“Much of the ‘chaos and confusion’ that Schumer complained about was the result not of Trump’s order, but the false, misleading and inflammatory claims spread by Democrats, protesters who instantly swarmed into various airports, and the mainstream press that vigorously fanned the flames. This has, unfortunately, been the pattern since Trump took the oath of office,” notes the Investor’s Business Daily editorial.

“All the actions Trump has taken so far are ones he promised months ago to tackle immediately, yet they are all treated as shocking developments. It is hard to see how Trumps’ critics are helping their cause when they react to everything Trump does as if it were a world-ending catastrophe.”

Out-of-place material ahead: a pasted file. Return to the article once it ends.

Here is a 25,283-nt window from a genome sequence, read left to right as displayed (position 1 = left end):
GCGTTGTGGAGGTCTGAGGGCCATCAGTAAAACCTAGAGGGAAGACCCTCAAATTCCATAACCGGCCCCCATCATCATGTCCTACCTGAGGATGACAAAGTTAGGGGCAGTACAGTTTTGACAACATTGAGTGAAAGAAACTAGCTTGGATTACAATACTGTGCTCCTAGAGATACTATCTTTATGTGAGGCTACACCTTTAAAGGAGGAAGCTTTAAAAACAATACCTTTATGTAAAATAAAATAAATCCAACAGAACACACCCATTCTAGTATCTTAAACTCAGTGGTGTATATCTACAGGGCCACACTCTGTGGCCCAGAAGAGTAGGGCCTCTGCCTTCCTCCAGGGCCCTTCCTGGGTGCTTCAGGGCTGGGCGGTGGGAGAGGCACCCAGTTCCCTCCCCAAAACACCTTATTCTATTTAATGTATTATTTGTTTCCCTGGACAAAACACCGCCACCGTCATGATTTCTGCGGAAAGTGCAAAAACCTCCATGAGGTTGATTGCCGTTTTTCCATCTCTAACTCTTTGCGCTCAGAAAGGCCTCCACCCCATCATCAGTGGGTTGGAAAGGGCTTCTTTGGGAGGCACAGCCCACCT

Americans themselves don’t appear ready to panic just yet. A Rasmussen Reports survey released Monday found that 57 percent of likely voters favor a temporary ban on refugees from Syria, Iraq, Iran, Libya, Somalia, Sudan and Yemen until the federal government approves its ability to screen out potential terrorists from coming here; 33 percent opposed.


“All hysteria, all the time.” That is Powerline.com columnist John Hinderaker‘s description of media coverage of President Trump‘s immigration order.

“The Left’s ability to go bonkers in lockstep is impressive. You have to give them credit for message discipline, if nothing else,” Mr. Hinderaker says. “On the Left these days, craziness isn’t just permitted, it is required.”


“Obama’s back.”